This is somewhat of a bug. ‘Somewhat’ in that a Mac Mini with dual drives, one SSD and one platter, isn’t a supported configuration by Apple. But I anticipate they will fix the Disk Utility app in the Recovery / Installer in the near future.

So what if you accidentally fused your two drives without realizing what the ‘fix’ action meant? I know a solution (because I actually did accidentally fuse the two drives together).

One solution is to take both drives out of the Mac Mini and plug them into another computer that isn’t Fusion drive aware (e.g. Mac OS X 10.8.1 or prior, Windows, Linux) and then completely low level format the drive. This is obviously time consuming and tedious (physical removal of the drives and reinstallation).

Another solution that I used was to launch the Terminal (which can be done from the Recovery Partition or an installer image) and use the diskutil coreStorage commands.

  1. Execute diskutil coreStorage list which will display an exiting Fusion volumes.
  2. Look for the “Logical Volume Group” line which also contains a roughly 32 digit hexadecimal string that is the UUID for the LVG.
  3. Execute diskutil coreStorage delete <UUID> where <UUID> is the hexadecimal string for the LVG.

Once you delete the LVG, Disk Utility will see the two separate physical drives again (and not a single fused drive). DO NOT select the drives in the Disk Utility interface. It will continue to assume they are a broken Fusion volume. Just continue on with the Mountain Lion installer at this point. When it comes time in the process to select a drive to install on, it will let you pick the SSD (or the platter) and it will format the entire drive (by itself and not fused) appropriately.

When you boot Mountain Lion after the install is complete, the Disk Utility application from within the installed OS will allow you to format the platter drive (if you installed on the SSD) without any complaints about it thinking the drive has an error.

After all this, the end result is a nice ~3lb box that contains a 2.3GHz quad core processor and 16GB of RAM.


As I mentioned earlier, I installed Windows 7 (64-bit Enterprise) on the Mac Mini via Bootcamp just so I have bare metal Windows running for some random heavy crunching tasks that require Windows.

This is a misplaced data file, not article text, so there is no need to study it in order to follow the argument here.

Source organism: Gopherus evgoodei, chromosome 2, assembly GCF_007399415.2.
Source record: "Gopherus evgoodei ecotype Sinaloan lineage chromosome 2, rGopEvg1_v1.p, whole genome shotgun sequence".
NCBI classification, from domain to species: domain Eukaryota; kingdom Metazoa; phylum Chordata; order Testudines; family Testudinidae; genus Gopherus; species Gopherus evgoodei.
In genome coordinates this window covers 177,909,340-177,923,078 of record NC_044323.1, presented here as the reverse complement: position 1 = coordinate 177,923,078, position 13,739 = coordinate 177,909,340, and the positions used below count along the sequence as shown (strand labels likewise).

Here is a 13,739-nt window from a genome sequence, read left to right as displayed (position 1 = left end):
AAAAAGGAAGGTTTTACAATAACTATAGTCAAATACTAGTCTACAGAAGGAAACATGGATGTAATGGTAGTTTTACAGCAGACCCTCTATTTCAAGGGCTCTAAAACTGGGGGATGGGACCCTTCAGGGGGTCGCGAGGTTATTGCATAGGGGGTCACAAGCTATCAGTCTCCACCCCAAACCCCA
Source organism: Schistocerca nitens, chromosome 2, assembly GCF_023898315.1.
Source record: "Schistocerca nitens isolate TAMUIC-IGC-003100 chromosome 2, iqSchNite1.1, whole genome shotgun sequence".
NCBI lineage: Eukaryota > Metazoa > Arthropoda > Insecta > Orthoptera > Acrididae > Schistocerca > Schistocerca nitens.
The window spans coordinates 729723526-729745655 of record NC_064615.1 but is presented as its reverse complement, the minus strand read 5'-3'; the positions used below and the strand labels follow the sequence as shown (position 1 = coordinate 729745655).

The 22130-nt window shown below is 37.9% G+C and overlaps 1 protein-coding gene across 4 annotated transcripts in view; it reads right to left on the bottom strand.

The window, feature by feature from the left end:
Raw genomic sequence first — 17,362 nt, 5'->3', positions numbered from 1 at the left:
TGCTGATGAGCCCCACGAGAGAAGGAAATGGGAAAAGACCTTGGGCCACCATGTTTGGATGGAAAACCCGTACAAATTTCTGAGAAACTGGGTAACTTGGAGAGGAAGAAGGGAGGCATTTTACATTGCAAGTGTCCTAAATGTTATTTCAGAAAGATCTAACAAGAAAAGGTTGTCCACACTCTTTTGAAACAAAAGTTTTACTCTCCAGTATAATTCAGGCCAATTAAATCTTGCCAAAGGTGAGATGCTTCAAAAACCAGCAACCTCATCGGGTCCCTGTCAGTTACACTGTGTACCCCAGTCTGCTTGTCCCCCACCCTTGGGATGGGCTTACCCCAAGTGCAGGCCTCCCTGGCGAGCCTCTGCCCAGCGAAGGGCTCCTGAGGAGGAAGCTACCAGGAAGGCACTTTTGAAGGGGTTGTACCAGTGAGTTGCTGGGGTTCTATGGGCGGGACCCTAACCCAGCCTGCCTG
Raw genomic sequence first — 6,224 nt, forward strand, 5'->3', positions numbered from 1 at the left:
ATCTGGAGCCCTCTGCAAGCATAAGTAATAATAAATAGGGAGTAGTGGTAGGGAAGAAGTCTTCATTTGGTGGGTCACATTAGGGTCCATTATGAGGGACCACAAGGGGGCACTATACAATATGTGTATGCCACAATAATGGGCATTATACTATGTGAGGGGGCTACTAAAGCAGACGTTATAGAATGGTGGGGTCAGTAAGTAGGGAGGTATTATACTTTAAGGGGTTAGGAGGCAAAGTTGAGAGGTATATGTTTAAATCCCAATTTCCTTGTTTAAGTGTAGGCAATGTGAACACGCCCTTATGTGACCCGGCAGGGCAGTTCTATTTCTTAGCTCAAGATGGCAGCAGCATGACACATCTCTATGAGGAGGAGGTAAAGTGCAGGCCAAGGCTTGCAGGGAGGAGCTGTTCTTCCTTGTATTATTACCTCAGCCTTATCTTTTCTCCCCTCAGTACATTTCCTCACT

Anyway, the Mac Mini is a great little machine. Quad core and 16GB in such a small form factor is very nifty to say the least.


The Dell U2412M isn’t bad either. I’m not a display expert, so I’m not going to say much about it. But I pretty much bought it because I wanted a decent IPS display for the Mac Mini at a low cost. It was either the Dell U2412M or the Asus PA248Q. I was actually set on the Asus PA248Q when I was still deciding on how to configure a Mac Mini after I bought one. It looked good on paper as far as coming pre-calibrated from the factory. But I ended up picking the Dell because it seemed like there were more good reviews of the Dell versus the Asus.

Granted, going by forum posts isn’t the greatest way to gauge quality of a display, but that’s all I had since I didn’t know anyone with both displays and where I could compare the two in person.

Here’s a quick breakdown of the items I acquired for this system:

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2 Responses

  1. Lorenz Szabo

    Great post and I agree on your choice: I have been advocating the Mac Mini plus iPad (I use a top-of-line iPad 4 and an iPad Mini) for some time now. The MacMini is my entertainment/sync-hub/workstation and performs as such very good.

  2. […] several years of using a Mac Mini (Late-2012) at home, I decided to get another Mac Mini (2018) to replace it. The Mac Mini is significantly more […]